2. How Does Friel Introduce And Present The Themes Of Language And Translation In The ...

    Jimmy also compares himself to Ulysses, as they both have to have a lack of hair and some other qualities in common. As Maire enters the play she is used to help introduce another form of language, the subtext. The subtext is the conversation we all know is going on but is not actually said.

  1. Translations was written in 1980 as the first play to be produced by Brian ...

    The first act ends with tension between Owen and Manus, who objects to Owen allowing his friends to call him Roland. The second act opens with an echo of the first. There are namings occurring, with Owen more committed to the act than Yolland.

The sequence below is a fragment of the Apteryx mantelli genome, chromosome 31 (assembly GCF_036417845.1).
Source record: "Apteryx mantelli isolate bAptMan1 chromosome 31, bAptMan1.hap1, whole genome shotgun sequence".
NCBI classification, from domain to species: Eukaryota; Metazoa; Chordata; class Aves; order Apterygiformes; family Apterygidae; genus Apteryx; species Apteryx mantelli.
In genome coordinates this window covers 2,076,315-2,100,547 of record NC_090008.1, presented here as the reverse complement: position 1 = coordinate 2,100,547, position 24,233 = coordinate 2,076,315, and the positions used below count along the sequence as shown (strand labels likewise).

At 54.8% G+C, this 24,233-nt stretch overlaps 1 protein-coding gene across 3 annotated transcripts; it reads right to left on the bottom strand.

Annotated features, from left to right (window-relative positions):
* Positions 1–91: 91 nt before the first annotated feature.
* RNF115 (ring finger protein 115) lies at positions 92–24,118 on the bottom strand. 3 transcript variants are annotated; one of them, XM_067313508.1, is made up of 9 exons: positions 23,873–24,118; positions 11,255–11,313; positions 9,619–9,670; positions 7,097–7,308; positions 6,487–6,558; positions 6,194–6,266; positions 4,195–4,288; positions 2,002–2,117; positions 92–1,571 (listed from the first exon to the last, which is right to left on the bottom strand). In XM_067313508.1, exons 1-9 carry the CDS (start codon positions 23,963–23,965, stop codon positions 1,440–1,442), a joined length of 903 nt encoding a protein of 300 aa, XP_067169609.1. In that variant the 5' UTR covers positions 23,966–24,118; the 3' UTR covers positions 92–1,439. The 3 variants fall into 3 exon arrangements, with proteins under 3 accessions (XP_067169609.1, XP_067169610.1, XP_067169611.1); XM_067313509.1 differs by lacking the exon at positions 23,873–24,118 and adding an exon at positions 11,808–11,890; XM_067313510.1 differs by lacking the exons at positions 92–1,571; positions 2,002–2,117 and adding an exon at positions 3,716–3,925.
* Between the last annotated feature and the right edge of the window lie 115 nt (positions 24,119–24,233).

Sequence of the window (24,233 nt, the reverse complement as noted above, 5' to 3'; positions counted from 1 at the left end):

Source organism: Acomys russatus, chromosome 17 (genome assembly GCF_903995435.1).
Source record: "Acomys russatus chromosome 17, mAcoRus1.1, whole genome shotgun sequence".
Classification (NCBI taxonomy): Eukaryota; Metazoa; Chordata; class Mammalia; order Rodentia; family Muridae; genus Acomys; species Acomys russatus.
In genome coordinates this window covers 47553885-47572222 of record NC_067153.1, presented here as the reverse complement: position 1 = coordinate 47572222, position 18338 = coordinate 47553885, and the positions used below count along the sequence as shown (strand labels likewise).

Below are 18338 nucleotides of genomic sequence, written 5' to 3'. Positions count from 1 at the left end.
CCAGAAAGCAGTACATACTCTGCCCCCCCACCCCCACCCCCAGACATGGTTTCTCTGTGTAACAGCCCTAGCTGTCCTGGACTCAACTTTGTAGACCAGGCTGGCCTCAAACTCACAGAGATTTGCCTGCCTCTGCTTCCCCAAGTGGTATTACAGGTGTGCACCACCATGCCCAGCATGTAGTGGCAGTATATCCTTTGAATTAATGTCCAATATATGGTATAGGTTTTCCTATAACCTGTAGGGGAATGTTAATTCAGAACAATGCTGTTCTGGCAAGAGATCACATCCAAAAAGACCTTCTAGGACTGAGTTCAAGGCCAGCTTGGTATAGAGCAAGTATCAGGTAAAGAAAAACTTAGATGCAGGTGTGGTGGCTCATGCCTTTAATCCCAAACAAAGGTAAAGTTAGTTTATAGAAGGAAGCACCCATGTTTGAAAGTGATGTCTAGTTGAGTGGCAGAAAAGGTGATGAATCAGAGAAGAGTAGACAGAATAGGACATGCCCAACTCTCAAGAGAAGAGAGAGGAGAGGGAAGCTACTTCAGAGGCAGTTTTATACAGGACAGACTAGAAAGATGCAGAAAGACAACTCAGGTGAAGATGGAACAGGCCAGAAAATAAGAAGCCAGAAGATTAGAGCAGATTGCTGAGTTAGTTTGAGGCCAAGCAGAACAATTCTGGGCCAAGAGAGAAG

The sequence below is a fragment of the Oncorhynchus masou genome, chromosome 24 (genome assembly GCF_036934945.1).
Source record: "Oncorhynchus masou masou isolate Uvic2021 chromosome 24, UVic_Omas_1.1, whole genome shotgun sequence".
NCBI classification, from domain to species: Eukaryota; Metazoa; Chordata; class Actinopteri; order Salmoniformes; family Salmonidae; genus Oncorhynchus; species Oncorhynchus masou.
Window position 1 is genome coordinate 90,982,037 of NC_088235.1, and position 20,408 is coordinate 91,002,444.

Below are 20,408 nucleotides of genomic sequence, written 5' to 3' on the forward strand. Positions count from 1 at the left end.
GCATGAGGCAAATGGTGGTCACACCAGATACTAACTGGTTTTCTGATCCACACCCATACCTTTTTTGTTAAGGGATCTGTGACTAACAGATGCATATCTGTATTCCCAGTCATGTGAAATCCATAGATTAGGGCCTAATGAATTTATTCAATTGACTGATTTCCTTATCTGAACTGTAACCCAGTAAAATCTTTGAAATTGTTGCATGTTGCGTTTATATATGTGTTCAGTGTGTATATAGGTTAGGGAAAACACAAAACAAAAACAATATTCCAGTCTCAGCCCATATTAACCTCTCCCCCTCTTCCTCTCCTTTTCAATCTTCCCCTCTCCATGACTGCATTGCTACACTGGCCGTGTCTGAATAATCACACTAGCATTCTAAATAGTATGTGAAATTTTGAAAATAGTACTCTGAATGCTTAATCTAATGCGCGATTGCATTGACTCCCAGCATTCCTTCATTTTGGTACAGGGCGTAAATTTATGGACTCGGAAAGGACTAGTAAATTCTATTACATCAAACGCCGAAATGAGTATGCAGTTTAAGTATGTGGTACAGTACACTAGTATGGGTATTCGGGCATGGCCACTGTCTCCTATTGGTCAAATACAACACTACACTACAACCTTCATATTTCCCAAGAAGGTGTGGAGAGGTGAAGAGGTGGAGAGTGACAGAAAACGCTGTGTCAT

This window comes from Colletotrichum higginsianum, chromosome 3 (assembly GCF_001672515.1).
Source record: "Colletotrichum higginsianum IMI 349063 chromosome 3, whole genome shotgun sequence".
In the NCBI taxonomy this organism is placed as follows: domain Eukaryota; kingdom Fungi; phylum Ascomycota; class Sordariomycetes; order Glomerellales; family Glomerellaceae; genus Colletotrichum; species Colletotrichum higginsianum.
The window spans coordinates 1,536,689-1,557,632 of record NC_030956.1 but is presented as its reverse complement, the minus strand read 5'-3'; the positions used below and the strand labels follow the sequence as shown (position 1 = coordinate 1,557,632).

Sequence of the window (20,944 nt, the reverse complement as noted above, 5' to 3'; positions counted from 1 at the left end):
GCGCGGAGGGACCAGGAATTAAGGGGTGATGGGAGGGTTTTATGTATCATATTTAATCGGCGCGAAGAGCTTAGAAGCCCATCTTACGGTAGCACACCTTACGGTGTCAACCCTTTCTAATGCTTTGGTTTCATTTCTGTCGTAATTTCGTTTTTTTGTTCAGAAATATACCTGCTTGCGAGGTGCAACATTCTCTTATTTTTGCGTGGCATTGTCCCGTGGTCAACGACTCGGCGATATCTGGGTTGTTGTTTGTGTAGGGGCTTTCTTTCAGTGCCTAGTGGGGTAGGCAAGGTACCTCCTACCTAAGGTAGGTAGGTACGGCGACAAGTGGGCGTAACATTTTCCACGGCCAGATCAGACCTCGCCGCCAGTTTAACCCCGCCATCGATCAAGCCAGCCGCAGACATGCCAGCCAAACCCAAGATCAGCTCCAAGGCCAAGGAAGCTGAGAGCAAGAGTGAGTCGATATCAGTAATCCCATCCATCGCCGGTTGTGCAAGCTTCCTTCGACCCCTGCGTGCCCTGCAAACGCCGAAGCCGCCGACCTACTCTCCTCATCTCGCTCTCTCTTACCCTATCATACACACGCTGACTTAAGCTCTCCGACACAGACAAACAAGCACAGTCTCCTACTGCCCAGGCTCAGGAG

2. How does the opening sequence to Translations prepare the audience for what is to ...

    The opening sequence prepares the audience not only for the deterioration of education, but for the struggle to preserve Irish culture. Jimmy Jack acts as the representation of cultural importance to Baile Beag through his vast knowledge of Classical history and in being ?fluent in Latin and Greek but in

  • Over 160,000 pieces
    of student written work
  • Annotated by
    experienced teachers
  • Ideas and feedback to
    improve your own work